Physiological response of Rhizobium leguminosarum during bacteroid development

Hood, Graham (2013) Physiological response of Rhizobium leguminosarum during bacteroid development. Doctoral thesis, University of East Anglia.

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Abstract

legume-rhizobia symbioses, free-living rhizobia colonise root nodules and
develop into N2 fixing specialists known as bacteroids. During bacteroid
development, rhizobia must adapt to the nodule environment, consisting of reactive
oxygen species, low oxygen, antimicrobial secondary metabolites, low pH and in
some nodules, antimicrobial peptides. This study offers a holistic insight into the
processes required by R. leguminosarum during bacteroid development in nodules
formed on four legumes: Pisum sativum, Vicia faba, Vicia hirsuta and Phaseolus
vulgaris.
Initially, a high-throughput mutagenesis strategy was used to target genes
upregulated during bacteroid development. Screening forty-two mutants on P.
sativum identified some moderate phenotypes but more importantly, highlighted
functional redundancy between certain gene products. A clear example of functional
redundancy was seen between the Mn2+ transporters SitABCD and MntH. Single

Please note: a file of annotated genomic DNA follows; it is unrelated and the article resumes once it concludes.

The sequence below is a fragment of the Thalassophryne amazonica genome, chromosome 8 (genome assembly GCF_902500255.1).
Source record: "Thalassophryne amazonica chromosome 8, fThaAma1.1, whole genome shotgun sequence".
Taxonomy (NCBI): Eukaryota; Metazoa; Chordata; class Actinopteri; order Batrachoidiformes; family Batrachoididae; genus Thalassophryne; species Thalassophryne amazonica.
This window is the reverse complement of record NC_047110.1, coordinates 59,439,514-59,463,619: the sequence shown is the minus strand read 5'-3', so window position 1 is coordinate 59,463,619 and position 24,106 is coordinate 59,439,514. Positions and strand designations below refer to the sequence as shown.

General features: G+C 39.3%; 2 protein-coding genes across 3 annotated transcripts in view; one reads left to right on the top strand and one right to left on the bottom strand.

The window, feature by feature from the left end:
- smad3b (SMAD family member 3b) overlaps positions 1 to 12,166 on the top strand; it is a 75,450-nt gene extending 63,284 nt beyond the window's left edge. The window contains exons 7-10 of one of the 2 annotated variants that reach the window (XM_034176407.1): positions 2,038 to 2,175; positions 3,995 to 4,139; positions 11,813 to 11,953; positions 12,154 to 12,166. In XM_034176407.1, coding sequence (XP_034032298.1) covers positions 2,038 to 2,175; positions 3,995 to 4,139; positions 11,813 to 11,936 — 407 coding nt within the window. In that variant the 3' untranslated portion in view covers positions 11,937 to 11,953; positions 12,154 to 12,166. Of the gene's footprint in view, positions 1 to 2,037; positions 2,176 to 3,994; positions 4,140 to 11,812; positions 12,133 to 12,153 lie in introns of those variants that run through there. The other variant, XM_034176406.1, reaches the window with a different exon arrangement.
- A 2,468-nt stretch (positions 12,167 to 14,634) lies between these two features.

mutations in sitA or mntH did not cause a symbiotic phenotype whereas the double
mutant could not form bacteroids on P. sativum, V. faba or V. hirsuta. Intriguingly,
no symbiotic phenotype for the double mutant was observed on P. vulgaris. In
addition to Mn2+ transporters, a Mg2+ channel, MgtE, that is essential for growth in
Mg2+-limited medium at low pH was identified. As with the Mn2+ transporters, the
requirement of MgtE during symbiosis depended upon the species of the hostlegume.
Reasons for host-dependent requirement of SitABCD, MntH and MgtE are
discussed.
The requirement of three O2-responsive regulators that govern regulatory pathways
essential to N2 fixation was also investigated. FnrN appears to be the major O2-
responsive regulator required for symbiosis but in addition to fnrN, two genes, fixL
and fixLc, need to be mutated to prohibit N2 fixation. Other findings include a
putative toxin-antitoxin system that hinders N2 fixation when disturbed.

Item Type: Thesis (Doctoral)
Faculty \ School: Faculty of Science > School of Biological Sciences
Depositing User: Mia Reeves
Date Deposited: 11 Jun 2014 11:49
Last Modified: 11 Jun 2014 11:49
URI: https://ueaeprints.uea.ac.uk/id/eprint/48693
DOI:

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